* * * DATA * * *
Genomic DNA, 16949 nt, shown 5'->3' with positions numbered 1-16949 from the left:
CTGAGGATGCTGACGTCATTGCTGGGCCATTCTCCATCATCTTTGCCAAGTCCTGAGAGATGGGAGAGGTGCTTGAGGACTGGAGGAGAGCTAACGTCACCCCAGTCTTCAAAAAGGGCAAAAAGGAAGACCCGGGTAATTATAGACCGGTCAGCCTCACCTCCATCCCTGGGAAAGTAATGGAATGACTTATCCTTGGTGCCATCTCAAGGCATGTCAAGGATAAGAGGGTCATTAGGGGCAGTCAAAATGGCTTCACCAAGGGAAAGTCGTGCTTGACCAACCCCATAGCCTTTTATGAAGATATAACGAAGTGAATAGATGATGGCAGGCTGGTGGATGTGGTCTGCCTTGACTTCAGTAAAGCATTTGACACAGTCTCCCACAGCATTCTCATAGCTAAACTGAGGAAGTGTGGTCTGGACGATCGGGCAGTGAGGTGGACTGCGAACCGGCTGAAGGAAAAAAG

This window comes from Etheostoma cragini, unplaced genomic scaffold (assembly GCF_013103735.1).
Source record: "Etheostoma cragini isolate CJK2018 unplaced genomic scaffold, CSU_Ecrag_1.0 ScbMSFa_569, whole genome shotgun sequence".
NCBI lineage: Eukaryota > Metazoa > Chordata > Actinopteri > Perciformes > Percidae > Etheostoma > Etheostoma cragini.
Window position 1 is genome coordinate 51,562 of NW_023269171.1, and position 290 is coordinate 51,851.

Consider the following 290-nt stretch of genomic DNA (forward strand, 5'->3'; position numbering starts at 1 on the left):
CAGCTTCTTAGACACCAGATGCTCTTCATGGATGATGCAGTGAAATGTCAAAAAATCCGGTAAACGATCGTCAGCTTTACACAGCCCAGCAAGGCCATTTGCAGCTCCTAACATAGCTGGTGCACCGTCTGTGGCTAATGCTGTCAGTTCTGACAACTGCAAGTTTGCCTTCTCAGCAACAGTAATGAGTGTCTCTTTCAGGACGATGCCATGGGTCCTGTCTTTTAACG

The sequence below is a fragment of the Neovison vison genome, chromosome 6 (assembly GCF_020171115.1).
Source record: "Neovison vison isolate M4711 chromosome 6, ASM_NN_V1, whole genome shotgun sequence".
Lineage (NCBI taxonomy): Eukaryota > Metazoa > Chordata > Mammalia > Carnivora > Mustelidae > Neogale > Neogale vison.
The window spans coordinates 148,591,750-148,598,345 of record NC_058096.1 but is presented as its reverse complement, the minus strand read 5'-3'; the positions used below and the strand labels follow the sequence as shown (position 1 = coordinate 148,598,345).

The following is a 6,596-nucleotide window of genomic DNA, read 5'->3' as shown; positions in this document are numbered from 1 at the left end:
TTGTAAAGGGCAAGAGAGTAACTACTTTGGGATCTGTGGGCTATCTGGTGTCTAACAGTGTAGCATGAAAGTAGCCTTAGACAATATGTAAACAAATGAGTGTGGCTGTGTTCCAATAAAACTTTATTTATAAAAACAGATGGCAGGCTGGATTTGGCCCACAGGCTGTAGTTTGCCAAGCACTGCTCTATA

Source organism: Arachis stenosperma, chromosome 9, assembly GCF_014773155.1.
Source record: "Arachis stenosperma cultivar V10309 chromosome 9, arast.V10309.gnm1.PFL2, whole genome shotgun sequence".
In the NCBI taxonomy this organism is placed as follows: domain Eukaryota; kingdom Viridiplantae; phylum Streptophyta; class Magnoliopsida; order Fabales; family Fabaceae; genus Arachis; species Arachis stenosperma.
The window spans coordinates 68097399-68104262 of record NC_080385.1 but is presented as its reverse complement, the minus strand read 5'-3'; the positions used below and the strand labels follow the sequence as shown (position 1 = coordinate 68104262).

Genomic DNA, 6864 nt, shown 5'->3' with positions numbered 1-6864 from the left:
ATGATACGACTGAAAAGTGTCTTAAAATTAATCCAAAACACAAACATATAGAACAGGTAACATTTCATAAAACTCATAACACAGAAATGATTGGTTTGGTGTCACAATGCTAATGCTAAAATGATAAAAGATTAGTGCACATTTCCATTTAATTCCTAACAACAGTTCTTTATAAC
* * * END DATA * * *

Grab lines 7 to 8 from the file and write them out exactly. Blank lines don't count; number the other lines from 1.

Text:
Consider the following 290-nt stretch of genomic DNA (forward strand, 5'->3'; position numbering starts at 1 on the left):
CAGCTTCTTAGACACCAGATGCTCTTCATGGATGATGCAGTGAAATGTCAAAAAATCCGGTAAACGATCGTCAGCTTTACACAGCCCAGCAAGGCCATTTGCAGCTCCTAACATAGCTGGTGCACCGTCTGTGGCTAATGCTGTCAGTTCTGACAACTGCAAGTTTGCCTTCTCAGCAACAGTAATGAGTGTCTCTTTCAGGACGATGCCATGGGTCCTGTCTTTTAACG